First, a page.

The next essential element for many industries is a 3D laser scanner that allows users to bring real world objects into the CAD/CAM environment quickly for creating and/or redesigning products, often completely eliminating time consuming processes, like model making. While Faro and Hexagon established early leads in portable 3D laser scanning, newer market entrants like Creaform have developed hand held, truly portable, often more affordable products that offer even greater range of uses that are driving future applications and accessibility in areas like reverse engineering.
The next piece of the puzzle is adding manufacturing capability to the system with a 3D printer or other computer directed manufacturing system like CNC for creating a physical product. This group or suite of digital design and manufacture products will gradually infiltrate most or all industries creating a more desirable dynamic where companies more closely control and manage their design and manufacture functions in-house. The onset of this revolution has ushered in a variety of niche providers of all three elements of the digital design and manufacture chain to more specifically cater to each specialized application.
The Digital Dental Environment
The current evolution of digital dentistry is an excellent illustration of how these technologies are impacting industries. A series of new products from companies like privately held 3Shape, Cadent Itero [owned by Align (NASDAQ:ALGN)], Sirona (NASDAQ:SIRO) and even 3M (NYSE:MMM) are transforming the way dentists operate. After shifting into the digital realm of dentistry, the individual business operator is gradually able to take greater control of all the elements of the product design and build cycle. The power in digital dentistry is quickly shifting to the 3D laser scanner providers. The scanners allow the dentist to easily move beyond the limitations of physical models and into the more flexible and easier to manage world of CAD/CAM.
Scanners come in two main varieties, intraoral and stationary systems for scanning models into a 3D software platform for reverse engineering or archival/inventory. The intraoral scanners allow dentists to take a chair-side 3D image of a patient’s mouth and work on product solutions directly in a CAD environment with a variety of different software options. Most dentists are mandated to keep archived inventories of patient models for years after creation. Most are currently outsourcing this process of scanning and archival to labs for fees and/or monthly or annual archival fees. As the technology continues to evolve and become easier to manage internally, dentists are looking to avoid these fees by bringing scanning capabilities in-house.
Once dentists begin operating in a digital environment the options to bring greater functionality in-house expand and become a desirable means of reducing costs associated with outsourcing services to dental labs. While 3D printing companies are partnering themselves with scanner providers to offer dentists the benefits of in-housing model creation, it appears one of the greatest beneficiaries of the digital dental manufacture revolution will be more traditional CNC milling machine makers like Cerec (owned by Sirona Dental SIRO), as dentists can take advantage of the ability to reduce reliance on lab services and move more processes in-house to ultimately reduce costs through implementation of the full suite of digital dental design and manufacture processes.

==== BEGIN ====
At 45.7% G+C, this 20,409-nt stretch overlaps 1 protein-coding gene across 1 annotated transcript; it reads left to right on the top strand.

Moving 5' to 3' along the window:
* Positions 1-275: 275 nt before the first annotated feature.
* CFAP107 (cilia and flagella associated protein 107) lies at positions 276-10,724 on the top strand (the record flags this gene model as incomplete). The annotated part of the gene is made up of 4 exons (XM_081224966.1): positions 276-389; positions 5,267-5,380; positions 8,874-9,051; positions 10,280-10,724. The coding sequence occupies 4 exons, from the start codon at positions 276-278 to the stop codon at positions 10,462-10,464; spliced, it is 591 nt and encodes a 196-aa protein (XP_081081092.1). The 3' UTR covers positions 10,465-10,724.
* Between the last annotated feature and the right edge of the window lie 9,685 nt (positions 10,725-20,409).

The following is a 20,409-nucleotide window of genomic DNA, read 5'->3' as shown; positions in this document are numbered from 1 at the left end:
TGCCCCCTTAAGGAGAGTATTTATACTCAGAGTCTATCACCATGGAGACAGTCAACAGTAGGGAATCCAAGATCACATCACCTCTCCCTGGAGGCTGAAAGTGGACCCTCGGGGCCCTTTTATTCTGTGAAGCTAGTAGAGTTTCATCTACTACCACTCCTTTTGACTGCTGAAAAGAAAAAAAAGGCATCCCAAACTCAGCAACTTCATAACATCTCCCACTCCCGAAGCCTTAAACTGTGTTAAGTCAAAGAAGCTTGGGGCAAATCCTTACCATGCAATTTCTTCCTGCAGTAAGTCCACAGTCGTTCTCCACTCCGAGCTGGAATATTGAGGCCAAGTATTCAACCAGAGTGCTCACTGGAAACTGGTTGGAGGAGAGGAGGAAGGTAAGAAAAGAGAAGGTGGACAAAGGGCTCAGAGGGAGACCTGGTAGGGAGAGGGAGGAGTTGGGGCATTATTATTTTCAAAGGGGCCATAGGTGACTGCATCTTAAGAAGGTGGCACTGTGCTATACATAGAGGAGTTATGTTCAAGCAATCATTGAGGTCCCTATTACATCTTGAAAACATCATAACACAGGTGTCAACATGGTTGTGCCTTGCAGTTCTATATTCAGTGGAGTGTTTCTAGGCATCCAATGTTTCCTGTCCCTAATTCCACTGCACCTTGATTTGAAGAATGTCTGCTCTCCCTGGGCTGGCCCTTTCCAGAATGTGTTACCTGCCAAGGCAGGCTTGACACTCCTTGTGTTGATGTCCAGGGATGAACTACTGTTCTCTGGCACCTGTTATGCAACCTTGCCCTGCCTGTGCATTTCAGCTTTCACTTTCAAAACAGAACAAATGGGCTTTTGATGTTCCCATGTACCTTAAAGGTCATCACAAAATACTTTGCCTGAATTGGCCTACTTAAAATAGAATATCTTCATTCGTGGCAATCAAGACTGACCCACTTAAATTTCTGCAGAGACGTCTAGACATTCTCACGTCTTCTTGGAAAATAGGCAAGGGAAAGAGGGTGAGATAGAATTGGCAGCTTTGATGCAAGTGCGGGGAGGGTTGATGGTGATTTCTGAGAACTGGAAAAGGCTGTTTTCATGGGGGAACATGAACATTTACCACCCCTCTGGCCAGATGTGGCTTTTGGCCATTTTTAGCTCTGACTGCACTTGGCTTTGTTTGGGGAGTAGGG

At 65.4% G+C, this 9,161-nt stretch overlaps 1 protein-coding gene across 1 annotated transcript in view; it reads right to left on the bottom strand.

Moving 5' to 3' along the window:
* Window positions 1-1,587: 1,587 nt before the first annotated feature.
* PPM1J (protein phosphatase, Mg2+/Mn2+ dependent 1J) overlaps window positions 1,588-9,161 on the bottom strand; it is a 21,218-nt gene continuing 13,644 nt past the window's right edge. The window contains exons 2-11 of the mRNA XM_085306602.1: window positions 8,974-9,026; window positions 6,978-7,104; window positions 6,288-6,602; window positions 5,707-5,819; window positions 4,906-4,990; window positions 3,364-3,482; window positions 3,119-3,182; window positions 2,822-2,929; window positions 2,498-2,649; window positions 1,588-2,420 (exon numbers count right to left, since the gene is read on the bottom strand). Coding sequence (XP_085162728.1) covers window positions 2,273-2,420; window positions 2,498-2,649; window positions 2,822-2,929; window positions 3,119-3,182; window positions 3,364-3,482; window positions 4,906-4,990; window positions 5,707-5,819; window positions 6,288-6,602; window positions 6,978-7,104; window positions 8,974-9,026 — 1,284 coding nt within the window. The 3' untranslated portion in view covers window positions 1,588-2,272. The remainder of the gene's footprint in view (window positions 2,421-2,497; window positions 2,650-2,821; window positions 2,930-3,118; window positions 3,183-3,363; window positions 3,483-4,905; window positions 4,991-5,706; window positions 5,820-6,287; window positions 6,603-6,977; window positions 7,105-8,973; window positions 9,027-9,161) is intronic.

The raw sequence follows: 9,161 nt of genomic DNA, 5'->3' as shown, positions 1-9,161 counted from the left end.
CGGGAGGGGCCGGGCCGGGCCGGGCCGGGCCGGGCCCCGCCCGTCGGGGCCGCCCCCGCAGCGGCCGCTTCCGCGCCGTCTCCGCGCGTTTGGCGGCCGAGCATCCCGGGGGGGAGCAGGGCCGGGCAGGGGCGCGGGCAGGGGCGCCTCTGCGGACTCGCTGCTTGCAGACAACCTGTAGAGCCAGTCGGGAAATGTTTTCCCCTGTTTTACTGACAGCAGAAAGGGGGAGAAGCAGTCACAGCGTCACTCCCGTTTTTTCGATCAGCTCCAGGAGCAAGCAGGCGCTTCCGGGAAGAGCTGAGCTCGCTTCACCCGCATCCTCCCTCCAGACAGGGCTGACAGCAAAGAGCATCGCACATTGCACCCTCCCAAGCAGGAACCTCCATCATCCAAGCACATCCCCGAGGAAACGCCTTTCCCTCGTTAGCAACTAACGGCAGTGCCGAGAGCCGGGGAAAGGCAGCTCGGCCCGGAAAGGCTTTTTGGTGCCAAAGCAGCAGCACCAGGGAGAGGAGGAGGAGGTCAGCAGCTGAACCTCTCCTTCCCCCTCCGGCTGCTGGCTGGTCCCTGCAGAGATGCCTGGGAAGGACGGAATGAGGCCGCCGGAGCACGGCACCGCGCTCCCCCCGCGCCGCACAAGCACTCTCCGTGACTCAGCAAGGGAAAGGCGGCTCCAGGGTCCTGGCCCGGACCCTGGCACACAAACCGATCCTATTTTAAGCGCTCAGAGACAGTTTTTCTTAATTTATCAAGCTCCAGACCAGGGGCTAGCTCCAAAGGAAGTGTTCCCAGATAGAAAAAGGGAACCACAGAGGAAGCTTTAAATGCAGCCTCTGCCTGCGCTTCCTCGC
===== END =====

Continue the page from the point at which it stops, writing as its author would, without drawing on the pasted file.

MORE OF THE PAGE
The Immediate Future
This dental industry example nicely demonstrates the way this suite of products works together to drive control of the design and manufacture cycle in house, improving a business’s flexibility and reducing costs. The benefits of this digital design and manufacture revolution will drive adoption of these technologies across a broad range of industries. From an investment standpoint the most impressive growth appears to reside with newer niche focused entrants like 3D scanning technology company 3Shape. I am intrigued by renewed growth opportunities for dental CNC milling machines but truth be told I am a bit late jumping on this band wagon. While it is still early in the digital dental revolution, public companies in the space like Sirona (SIRO) and Align (ALGN) have seen shares surge in recent years and market capitalizations are already larger than I like from historical revenue multiple perspectives. Delcam on the AIM Stock exchange appears to offer some value and I doing some work on the name while considering for purchase. The company is small enough to make a potentially interesting acquisition for an ALGN or SIRO looking to acquire growth.
A New Public 3D Printing Company
This interesting announcement that Objet Geometries is considering a public offering came across my desk last week. At a $500 million valuation, this company may present a compelling value, especially compared with 3D Systems current market cap of over $700 million, and what looks to me like by far best in class technology. Keep you posted.
Disclosure: I have no positions in any stocks mentioned, and no plans to initiate any positions within the next 72 hours.